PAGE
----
For the other face of the polarizing plate, a protective film according to the present invention may be used or another polarizing plate protective film may be laminated thereto

Also preferably usable are, for example, commercially available cellulose ester films (for example, Konica Minolta TAC KC8UX, KC5UX, KC8UCR3, KC8UCR4, KC8UCR5, KC8UY, KC4UY, KC4UE, KC8UE, KC8UY-HA, KC8UX-RHA, KC8UXW-RHA-C, KC8UXW-RHA-NC and KC4UXW-RHA-NC, all produced by Konica Minolta Opto, Inc.).

A polarizer being a main constituent element of a polarizing plate refers to an element permitting only light of a polarized wave plane of a predetermined direction to pass. A typical polarizer currently known is a polyvinyl alcohol-based polarizing film, which includes those prepared by dyeing a polyvinyl alcohol-based film with iodine and those dyed with a dichroic dye.

As the polarizer, those prepared as follows are used: a polyvinyl alcohol aqueous solution is subjected to film formation, and then the resulting film is uniaxially stretched and then dyed, or is dyed and then uniaxially stretched; and thereafter, durability treatment is preferably carried out using a boron compound. The film thickness of the polarizer is preferably 5 to 30 μm, specifically preferably 10 to 20 μm.

Further, ethylene-modified polyvinyl alcohols, as described in Unexamined Japanese Patent Application Publication Nos. 2003-248123 and 2003-342322, having an ethylene unit content of 1 to 4 mol %, a polymerization degree of 2,000 to 4,000, and a saponification degree of 99.0 to 99.99 mol %, are also preferably used.

Of these, an ethylene-modified polyvinyl alcohol having a hot water breaking temperature of 66−73° C. is preferably used.

A polarizer employing this ethylene-modified polyvinyl alcohol exhibits excellent polarizing performance and durability performance, as well as exhibiting minimal color spotting, being specifically preferably used for a large size liquid crystal display device.

An adhesive to laminate a polarizer and a cellulose acetate film includes a PVA-based adhesive and a urethane-based adhesive. Of these, a PVA based adhesive is preferably used.

<Liquid Crystal Display Device>

When the polarizing plate of the present invention is used for a liquid crystal display device, various types of liquid crystal display device exhibiting excellent visibility can be produced.

The polarizing plate of the present invention can be used for liquid crystal display devices of various drive types such as STN, TN, OCB, HAN, VA (MVA, PVA), IPS and OCB.

Of these, a VA (MVA, PVA)-type liquid crystal display device is preferable.

Especially, even in the case of a large screen liquid crystal display device having a screen of at least 30-type, a liquid crystal display device, exhibiting minimal environmental variation, reduced light leakage, and excellent visibility with respect to color tone non-uniformity and front contrast, can be obtained.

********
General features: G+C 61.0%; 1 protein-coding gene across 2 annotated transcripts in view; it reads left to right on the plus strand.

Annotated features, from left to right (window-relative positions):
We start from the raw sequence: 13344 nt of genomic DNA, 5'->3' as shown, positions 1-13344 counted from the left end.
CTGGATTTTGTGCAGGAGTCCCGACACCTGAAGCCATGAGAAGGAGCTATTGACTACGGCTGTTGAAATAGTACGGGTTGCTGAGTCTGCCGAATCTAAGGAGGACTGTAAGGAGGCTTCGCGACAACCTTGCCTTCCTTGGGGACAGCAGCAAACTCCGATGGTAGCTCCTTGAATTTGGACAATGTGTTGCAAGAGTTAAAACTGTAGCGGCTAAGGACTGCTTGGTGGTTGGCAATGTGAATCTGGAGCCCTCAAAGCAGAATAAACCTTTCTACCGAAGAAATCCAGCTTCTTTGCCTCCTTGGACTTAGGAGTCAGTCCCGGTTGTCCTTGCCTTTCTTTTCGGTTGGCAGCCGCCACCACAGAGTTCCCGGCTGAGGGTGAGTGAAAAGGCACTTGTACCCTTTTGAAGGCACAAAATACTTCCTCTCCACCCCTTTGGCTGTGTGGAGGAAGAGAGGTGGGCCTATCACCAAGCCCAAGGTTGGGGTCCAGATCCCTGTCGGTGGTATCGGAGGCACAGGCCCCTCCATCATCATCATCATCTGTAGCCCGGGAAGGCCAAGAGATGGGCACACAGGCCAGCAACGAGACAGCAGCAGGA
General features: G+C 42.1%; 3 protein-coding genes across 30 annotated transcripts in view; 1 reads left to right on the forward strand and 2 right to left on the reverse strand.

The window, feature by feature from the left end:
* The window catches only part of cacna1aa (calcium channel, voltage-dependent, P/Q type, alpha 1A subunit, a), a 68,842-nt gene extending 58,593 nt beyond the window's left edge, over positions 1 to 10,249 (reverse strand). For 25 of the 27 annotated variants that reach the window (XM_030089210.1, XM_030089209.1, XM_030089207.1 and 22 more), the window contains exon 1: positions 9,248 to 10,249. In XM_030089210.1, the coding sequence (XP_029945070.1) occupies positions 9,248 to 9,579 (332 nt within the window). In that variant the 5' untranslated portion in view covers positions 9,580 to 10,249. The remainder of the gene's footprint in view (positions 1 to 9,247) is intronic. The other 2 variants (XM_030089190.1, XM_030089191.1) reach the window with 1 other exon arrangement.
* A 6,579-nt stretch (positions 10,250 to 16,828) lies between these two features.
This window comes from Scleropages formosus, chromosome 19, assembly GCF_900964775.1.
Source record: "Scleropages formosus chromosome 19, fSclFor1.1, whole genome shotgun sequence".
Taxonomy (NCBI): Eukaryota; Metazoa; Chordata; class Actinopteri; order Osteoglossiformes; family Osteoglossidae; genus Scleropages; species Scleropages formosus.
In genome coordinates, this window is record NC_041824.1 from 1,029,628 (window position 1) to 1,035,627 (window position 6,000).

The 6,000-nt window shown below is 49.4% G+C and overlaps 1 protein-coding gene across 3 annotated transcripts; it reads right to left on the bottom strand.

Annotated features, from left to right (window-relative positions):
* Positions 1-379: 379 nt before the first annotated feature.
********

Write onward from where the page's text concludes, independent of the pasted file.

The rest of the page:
EXAMPLES

The present invention will now specifically be described with reference to examples that by no means limit the scope of the present invention.

Example 1

Production of Protective Film 1

<Fine Particle Dispersion>

Fine particles (AEROSIL R812, produced11 parts by mass
by Nihon Aerosil Co., Ltd.)
Ethanol89 parts by mass

The above materials were stirred and mixed for 50 minutes using a dissolver, followed by dispersion using a Manton-Gaulin homogenizer.

<Fine Particle Adding Liquid>

Into a dissolving tank charged with methylene chloride, cellulose acetate CE-1 described in Table 1 was added, followed by being heated for complete dissolution. The resulting product was filtered using AZUMI FILTER PAPER No. 244 (produced by Azumi Filter Paper Co., Ltd.). As the cellulose acetate solution after filtration was sufficiently stirred, the fine particle dispersion was slowly added thereinto. Further, dispersion was carried out using an atliter so as to allow the particle diameter of secondary particles to have a predetermined value. The resulting dispersion was filtered using FINEMET NF (produced by Nippon Seisen Co., Ltd.) to prepare a fine particle adding liquid.

Melhylene chloride99 parts by mass
CE-1 4 parts by mass
Fine particle dispersion11 parts by mass

Subsequently, using cellulose acetates CE-5 and CE-2 described in Table 1, a main dope liquid having a composition described later was prepared.

Initially, methylene chloride and ethanol were placed into a pressurized dissolution tank. The pressurized dissolution tank containing the solvents was charged with CE-5 and CE-2 with stirring. This reaction system was heated and completely dissolved with stirring, followed by adding two types of additive described in Table 3 to be dissolved. The resulting product was filtered using AZUMI FILTER PAPER No. 244 (produced by Azumi Filter Paper Co., Ltd.) to prepare a main dope liquid.

Two parts by mass of the fine particle adding liquid was added to 100 parts by mass of the main dope liquid, followed by sufficient mixing using an in-line mixer (Toray static in-line mixer, Hi-Mixer, SWJ) to be uniformly cast on a stainless steel band support of a width of 2 m using a belt casting apparatus. The solvents were evaporated on the stainless steel band support until the residual solvent amount reached 110% for peeling from the stainless steel band support. During peeling, a tension was applied for stretching so that the longitudinal (MD) stretching factor became 1.02. Then, both web edges were held by a tenter set at 160° C. and stretching was carried out so that the stretching factor of the transverse (TD) direction became 1.35. The amount of the residual solvent at stretching initiation was 10%. After stretching, with the width maintained, holding was continued for several seconds. Thereafter, the tension of the width direction was relaxed and then width holding was released. Further, in a drying zone set at 125° C., conveyance was carried out for 30 minutes for drying to produce protective film 1 of the present invention of a film thickness of 40 μm having a width of 1.5 m, as well as a knurling pattern of a width of 1 cm and a height of 8 μm on each edge.